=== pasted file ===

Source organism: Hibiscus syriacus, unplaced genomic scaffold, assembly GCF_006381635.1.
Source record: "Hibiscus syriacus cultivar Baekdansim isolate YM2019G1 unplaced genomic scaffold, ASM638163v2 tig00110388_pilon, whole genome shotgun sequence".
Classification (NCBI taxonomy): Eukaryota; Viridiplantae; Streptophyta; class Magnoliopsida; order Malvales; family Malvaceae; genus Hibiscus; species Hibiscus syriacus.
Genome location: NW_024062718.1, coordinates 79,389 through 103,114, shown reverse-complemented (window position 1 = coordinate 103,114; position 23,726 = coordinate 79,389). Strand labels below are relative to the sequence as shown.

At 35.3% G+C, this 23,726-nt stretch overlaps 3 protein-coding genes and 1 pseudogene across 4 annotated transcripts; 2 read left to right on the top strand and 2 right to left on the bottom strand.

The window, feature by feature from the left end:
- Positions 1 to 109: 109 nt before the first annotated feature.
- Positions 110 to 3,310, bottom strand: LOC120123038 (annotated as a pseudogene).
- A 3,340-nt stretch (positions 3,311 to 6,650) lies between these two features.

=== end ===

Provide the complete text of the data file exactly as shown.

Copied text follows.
Source organism: Hibiscus syriacus, unplaced genomic scaffold, assembly GCF_006381635.1.
Source record: "Hibiscus syriacus cultivar Baekdansim isolate YM2019G1 unplaced genomic scaffold, ASM638163v2 tig00110388_pilon, whole genome shotgun sequence".
Classification (NCBI taxonomy): Eukaryota; Viridiplantae; Streptophyta; class Magnoliopsida; order Malvales; family Malvaceae; genus Hibiscus; species Hibiscus syriacus.
Genome location: NW_024062718.1, coordinates 79,389 through 103,114, shown reverse-complemented (window position 1 = coordinate 103,114; position 23,726 = coordinate 79,389). Strand labels below are relative to the sequence as shown.

At 35.3% G+C, this 23,726-nt stretch overlaps 3 protein-coding genes and 1 pseudogene across 4 annotated transcripts; 2 read left to right on the top strand and 2 right to left on the bottom strand.

The window, feature by feature from the left end:
- Positions 1 to 109: 109 nt before the first annotated feature.
- Positions 110 to 3,310, bottom strand: LOC120123038 (annotated as a pseudogene).
- A 3,340-nt stretch (positions 3,311 to 6,650) lies between these two features.